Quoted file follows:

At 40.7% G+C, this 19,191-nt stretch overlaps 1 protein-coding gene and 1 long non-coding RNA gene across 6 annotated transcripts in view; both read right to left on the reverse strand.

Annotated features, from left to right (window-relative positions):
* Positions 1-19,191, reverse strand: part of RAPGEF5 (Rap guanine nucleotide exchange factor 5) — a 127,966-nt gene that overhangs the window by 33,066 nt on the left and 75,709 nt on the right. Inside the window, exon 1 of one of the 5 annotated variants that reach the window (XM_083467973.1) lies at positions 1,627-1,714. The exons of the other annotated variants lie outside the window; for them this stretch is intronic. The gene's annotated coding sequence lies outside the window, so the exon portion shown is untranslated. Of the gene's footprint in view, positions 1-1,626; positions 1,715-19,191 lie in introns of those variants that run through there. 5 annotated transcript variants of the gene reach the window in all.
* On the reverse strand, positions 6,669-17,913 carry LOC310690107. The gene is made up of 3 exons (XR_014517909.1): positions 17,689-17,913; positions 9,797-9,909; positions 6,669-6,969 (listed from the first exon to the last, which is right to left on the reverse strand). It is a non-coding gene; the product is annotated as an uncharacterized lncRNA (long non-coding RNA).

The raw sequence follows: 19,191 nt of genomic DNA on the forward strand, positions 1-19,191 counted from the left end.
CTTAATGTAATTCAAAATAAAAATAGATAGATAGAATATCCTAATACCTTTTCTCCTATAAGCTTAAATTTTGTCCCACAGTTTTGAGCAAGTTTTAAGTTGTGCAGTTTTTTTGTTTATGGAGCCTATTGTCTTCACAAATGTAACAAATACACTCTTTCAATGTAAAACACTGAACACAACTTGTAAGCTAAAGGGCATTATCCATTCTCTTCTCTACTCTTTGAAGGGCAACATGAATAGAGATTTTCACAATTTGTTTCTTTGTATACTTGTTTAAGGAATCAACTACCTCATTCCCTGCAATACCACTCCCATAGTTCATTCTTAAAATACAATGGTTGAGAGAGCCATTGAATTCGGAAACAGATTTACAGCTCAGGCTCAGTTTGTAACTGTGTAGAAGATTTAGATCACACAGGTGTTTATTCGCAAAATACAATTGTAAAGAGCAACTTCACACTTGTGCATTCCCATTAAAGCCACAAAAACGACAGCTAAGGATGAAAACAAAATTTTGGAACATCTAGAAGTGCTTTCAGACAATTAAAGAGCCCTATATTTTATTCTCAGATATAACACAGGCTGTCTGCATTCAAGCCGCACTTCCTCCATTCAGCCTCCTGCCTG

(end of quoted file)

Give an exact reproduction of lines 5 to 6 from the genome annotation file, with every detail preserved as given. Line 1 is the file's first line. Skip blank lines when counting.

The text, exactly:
The raw sequence follows: 19,191 nt of genomic DNA on the forward strand, positions 1-19,191 counted from the left end.
CTTAATGTAATTCAAAATAAAAATAGATAGATAGAATATCCTAATACCTTTTCTCCTATAAGCTTAAATTTTGTCCCACAGTTTTGAGCAAGTTTTAAGTTGTGCAGTTTTTTTGTTTATGGAGCCTATTGTCTTCACAAATGTAACAAATACACTCTTTCAATGTAAAACACTGAACACAACTTGTAAGCTAAAGGGCATTATCCATTCTCTTCTCTACTCTTTGAAGGGCAACATGAATAGAGATTTTCACAATTTGTTTCTTTGTATACTTGTTTAAGGAATCAACTACCTCATTCCCTGCAATACCACTCCCATAGTTCATTCTTAAAATACAATGGTTGAGAGAGCCATTGAATTCGGAAACAGATTTACAGCTCAGGCTCAGTTTGTAACTGTGTAGAAGATTTAGATCACACAGGTGTTTATTCGCAAAATACAATTGTAAAGAGCAACTTCACACTTGTGCATTCCCATTAAAGCCACAAAAACGACAGCTAAGGATGAAAACAAAATTTTGGAACATCTAGAAGTGCTTTCAGACAATTAAAGAGCCCTATATTTTATTCTCAGATATAACACAGGCTGTCTGCATTCAAGCCGCACTTCCTCCATTCAGCCTCCTGCCTG